The guarantees aim to boost investor confidence and allow worthy projects to obtain
financing on more reasonable terms that ultimately will lower the cost of electricity
generated by the projects. For nuclear power projects, recipients must pay a
substantial origination fee, negotiations over which delayed final approval for the
Southern Co. loan guarantee.
The accompanying chart shows DOE’s budget numbers in categories relevant to the
nuclear energy industry. It will appear in Nuclear Energy Overview periodically, revised
to follow the federal appropriations process through the year. << Mark Flanagan,
[email protected]
NRC Says No Technical Showstoppers for Yucca Mountain
Issuance of Volumes 2 and 5 of Yucca evaluation completes technical review
Overall conclusion is that NRC safety requirements have been met
Next steps on adjudicatory process will require additional funding
Feb. 4, 2015—The U.S. Nuclear Regulatory Commission in late January issued the last
two of five volumes of its safety evaluation report on the proposed geologic repository
for spent nuclear fuel at Yucca Mountain in Nevada. The action completed the first half
of a two-part licensing process to determine whether the repository can be built.
“This milestone completes the NRC staff’s technical review of the Department of
Energy’s safety analysis of the proposed repository,” NEI Senior Director for Used Fuel
and Decommissioning Programs Rodney McCullum said.
“The NRC’s independent experts have concluded in these reports that DOE’s
proposed repository as designed will be capable of safely isolating used nuclear fuel
and high-level radioactive waste for the 1-million-year period specified in the
regulations and that the repository design assures operational safety in the period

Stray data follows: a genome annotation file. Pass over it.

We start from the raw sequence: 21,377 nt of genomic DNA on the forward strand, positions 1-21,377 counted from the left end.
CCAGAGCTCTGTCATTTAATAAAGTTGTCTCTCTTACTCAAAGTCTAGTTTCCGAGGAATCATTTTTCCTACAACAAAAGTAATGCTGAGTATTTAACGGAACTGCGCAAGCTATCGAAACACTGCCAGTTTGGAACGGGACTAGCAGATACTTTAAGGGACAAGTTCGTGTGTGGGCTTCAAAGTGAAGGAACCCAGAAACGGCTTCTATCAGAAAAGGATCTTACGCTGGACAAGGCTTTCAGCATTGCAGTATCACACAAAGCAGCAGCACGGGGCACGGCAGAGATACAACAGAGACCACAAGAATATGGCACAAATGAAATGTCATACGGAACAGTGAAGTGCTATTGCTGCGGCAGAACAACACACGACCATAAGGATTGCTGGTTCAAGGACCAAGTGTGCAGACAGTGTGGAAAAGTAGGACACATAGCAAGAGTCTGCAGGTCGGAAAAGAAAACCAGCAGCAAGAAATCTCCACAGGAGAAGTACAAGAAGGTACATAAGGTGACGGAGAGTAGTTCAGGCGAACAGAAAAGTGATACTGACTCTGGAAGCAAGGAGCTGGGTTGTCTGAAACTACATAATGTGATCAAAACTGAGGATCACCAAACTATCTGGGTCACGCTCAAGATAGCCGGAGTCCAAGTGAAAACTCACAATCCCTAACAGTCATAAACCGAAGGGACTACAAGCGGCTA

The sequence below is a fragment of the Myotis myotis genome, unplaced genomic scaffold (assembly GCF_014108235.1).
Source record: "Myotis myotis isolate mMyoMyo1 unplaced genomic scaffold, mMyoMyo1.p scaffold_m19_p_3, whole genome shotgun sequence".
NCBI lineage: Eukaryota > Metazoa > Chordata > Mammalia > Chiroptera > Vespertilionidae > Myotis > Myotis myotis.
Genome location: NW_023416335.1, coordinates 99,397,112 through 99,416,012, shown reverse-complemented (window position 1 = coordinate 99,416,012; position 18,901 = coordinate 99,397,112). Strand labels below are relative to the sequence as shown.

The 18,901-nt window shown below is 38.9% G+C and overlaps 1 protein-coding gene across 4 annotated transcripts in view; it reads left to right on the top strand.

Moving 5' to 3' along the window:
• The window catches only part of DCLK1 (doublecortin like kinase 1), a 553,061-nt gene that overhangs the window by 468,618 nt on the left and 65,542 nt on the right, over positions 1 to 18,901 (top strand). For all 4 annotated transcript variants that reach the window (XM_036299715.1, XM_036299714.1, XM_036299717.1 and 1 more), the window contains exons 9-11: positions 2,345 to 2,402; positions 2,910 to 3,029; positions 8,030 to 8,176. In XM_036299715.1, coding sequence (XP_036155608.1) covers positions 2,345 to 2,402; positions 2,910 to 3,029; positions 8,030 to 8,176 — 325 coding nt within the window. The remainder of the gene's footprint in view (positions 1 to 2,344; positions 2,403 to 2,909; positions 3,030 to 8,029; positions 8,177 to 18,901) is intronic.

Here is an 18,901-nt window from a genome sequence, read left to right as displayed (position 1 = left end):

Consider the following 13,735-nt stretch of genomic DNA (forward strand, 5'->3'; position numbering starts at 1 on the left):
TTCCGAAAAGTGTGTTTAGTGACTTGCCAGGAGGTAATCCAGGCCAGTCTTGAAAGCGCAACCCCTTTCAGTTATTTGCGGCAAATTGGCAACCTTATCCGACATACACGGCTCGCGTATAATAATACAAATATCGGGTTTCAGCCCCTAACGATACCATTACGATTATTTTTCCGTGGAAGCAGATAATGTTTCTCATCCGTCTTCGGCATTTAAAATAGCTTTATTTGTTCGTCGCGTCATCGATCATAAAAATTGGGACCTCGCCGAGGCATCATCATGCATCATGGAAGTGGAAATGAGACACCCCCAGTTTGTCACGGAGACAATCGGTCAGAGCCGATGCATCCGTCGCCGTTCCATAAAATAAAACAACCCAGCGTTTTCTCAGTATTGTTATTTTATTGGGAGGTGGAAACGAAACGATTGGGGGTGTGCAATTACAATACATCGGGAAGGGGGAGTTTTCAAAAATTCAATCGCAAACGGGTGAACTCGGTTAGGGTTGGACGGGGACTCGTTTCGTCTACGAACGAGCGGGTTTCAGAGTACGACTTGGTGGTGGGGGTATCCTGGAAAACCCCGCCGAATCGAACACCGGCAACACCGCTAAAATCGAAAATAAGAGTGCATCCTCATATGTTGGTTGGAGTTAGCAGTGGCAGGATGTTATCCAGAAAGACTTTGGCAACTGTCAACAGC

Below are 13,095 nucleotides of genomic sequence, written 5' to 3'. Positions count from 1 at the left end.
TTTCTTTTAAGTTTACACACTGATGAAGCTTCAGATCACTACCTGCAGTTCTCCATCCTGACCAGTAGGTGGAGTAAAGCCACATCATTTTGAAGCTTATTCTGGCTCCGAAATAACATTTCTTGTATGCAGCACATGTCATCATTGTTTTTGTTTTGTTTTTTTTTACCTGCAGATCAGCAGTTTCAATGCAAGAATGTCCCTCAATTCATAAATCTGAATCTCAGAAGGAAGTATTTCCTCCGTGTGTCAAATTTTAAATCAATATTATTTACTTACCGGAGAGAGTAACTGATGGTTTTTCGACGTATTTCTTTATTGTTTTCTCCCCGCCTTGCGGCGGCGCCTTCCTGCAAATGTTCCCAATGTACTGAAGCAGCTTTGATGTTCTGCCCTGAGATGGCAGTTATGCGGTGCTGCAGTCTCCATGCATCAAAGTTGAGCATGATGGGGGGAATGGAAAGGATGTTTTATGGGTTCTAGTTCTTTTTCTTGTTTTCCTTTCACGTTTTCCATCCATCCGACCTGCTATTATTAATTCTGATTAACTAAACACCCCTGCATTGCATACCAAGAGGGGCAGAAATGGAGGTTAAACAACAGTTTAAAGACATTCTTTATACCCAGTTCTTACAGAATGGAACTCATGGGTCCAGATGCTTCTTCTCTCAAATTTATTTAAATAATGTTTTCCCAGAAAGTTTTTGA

before its permanent closure,” McCullum said.
Repository safety before permanent closure, the subject of Volume 2 of the safety
evaluation report, concludes that DOE’s license application meets the NRC’s regulatory
requirements in that area. Post-closure safety for the 1-million-year period was the
subject of Volume 3, which was completed last October. Volume 5, also issued last
week, contains the staff’s overall conclusion that, except for the administrative items
in Volume 4 noted below, the NRC’s applicable safety and regulatory requirements
have been met.
Jan. 30–Feb. 5, 2015
Page 6
Volume 4, on administrative and programmatic requirements, was published in
December. That report identified land and water access rights that DOE would have to
acquire before a construction authorization could be issued. McCullum said that these
items could be addressed if Congress and the administration fully funds and
reconstitutes a viable project organization for the Yucca Mountain program. Because
DOE has not yet acquired these rights, the safety evaluation report stopped short of
recommending that a construction authorization be issued.
Volume 1 was completed in August 2010 after DOE moved in 2009 to withdraw its
2008 Yucca Mountain license application but before the NRC suspended licensing
review in 2011. The remaining volumes were completed after a federal court ordered
the agency in 2013 to resume its review using available Nuclear Waste Fund money.
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Before a final licensing decision can be made, the second step of the licensing
process requires that DOE’s safety analysis and the NRC’s safety evaluation undergo
adjudicatory scrutiny, where intervening parties are given the opportunity to challenge
the conclusions before an NRC Atomic Safety and Licensing Board panel composed of
three impartial judges. McCullum noted that this step also will require additional
In addition, a supplement to the Department of Energy’s environmental impact
statement will need to be completed—the NRC says it “is prepared” to also complete
this document, an option allowed in the regulations, since DOE has declined to do so.
All five volumes are available on the NRC website as NUREG-1949, Safety Evaluation
Report Related to Disposal of High-Level Radioactive Wastes in a Geologic Repository
at Yucca Mountain, Nevada. << Chris Charles, [email protected]
NRC Staff Recommends COL for Fermi 3 ESBWR
Fermi 3 will be the reference COL for the ESBWR design
DTE Energy will make construction decision at future date
Decision to grant license awaits final NRC vote
Feb. 5, 2015—Nuclear Regulatory Commission staff recommended this week that the
agency grant a combined construction and operating license (COL) to DTE Energy Co.
for an Economic Simplified Boiling Water Reactor (ESBWR) at the Fermi site in Monroe
County, Mich.
“We [NRC staff] have provided an adequate basis for making the necessary finding …